By Robert Nunez
All eyes are still on the Ferguson Police Department due to the shooting of 18-year-old Michael Brown, which is still under investigation. It has ignited a nationwide conversation and has caused some divide between the Ferguson community and their police department, but how does this transcend into a community like ours? Robert Nunez has the story.
For some college students, contacting the local police may not be the first option in emergency situations. Students and local police can sometimes be distant from one another, but having a mutual respect can be the starting point of a positive and beneficial relationship.
Lexie Wilson and Kristen Vranich are both underclassmen at Texas State University and believe that police officers should treat college students as regular residents and not perceive them as being irresponsible or careless. Vranich, whose father is in law enforcement, says there is a fine line between students and police officers.
“I definitely think they have us all in a stereotype. They all think we’re the same and we’re definitely not,” Vranich said.
Both Wilson and Vranich have had different experiences with the local police department, both good and bad. Wilson says being intimidated by police should dissuade college students from relying on local police.
“I’ve been here longer than her, so I think that a lot of people are scared to contact cops and they’re suppose to be the people to help you. And I think it’s kind of messed up that these days people are scared to rely on them,” Wilson said.
San Marcos Police Chief Chase Stapp says that safety is everyone’s responsibility and no one should be afraid of contacting the police for emergency matters.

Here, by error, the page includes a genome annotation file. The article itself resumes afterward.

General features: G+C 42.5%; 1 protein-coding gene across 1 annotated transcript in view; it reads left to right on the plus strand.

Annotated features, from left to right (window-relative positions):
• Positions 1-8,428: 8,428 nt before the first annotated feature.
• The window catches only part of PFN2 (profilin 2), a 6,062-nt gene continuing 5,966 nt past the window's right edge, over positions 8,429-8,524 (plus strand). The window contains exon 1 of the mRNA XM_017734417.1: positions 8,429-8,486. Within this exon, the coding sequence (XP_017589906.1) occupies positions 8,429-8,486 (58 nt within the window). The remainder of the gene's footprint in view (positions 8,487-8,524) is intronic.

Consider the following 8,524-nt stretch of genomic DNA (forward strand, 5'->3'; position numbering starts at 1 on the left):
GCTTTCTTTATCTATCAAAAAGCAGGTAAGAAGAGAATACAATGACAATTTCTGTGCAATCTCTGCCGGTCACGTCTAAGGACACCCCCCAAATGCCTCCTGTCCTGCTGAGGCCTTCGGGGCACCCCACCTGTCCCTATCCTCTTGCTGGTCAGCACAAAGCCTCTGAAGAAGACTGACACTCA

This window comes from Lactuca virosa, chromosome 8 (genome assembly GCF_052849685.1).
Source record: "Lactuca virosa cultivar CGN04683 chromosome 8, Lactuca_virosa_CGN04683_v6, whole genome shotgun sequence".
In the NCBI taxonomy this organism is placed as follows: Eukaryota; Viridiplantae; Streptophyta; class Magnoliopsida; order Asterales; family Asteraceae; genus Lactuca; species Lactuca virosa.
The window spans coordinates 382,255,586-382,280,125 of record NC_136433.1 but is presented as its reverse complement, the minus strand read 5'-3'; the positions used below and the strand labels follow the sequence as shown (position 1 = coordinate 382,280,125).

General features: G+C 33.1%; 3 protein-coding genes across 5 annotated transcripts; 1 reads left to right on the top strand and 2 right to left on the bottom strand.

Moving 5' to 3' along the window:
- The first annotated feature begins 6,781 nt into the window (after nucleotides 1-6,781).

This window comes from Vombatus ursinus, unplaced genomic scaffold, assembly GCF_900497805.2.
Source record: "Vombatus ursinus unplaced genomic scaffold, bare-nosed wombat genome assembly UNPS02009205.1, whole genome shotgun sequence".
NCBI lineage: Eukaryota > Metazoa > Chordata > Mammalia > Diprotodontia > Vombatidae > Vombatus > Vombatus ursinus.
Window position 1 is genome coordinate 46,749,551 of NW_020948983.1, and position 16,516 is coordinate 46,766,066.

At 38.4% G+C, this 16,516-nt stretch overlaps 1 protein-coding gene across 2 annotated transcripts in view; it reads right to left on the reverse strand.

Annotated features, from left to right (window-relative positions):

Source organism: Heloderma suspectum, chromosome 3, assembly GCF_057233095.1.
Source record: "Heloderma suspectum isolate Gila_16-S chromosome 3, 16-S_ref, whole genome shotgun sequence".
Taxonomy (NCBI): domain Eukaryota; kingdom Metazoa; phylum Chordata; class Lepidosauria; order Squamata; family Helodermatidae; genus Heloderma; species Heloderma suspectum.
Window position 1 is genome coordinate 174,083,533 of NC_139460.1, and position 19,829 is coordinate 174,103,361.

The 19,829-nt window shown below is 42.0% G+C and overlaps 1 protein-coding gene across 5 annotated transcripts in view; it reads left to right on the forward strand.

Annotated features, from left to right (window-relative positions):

“The best way to keep the community safe is for everybody to be thinking about safety and crime prevention,” Stapp said.
Both Vranich and Wilson understand the duties of police officers, but feel that slight changes in communication could make a big difference among students and local police.
“There’s a fine line between being comfortable with them and them still doing their job… I think it’s also their tone, like the way they talk to us college kids is a lot more like they talk down on us. I feel like if they talk more on our level it will help a lot,” Wilson and Vranich said.
Stapp said the majority of police contacts are mostly positive and hopes that college students see the police department as a helpful resource.
“We take pride in our relationship with the people that we serve here in San Marcos whether they’re students or non-students. I think our officers are very accustomed to dealing with people and treating people with respect and dignity and people should feel very comfortable to call our department regardless what kind of help they need,” Stapp said.
One of the ways the police department is reaching out to the community is by organizing a community welcome, where officers and community leaders come together and knock on doors introducing new residence to the city, including welcoming students back and telling them about the expectation here in San Marcos.
For KTSW News I’m Robert Nunez.
Good Cop, Bad Cop?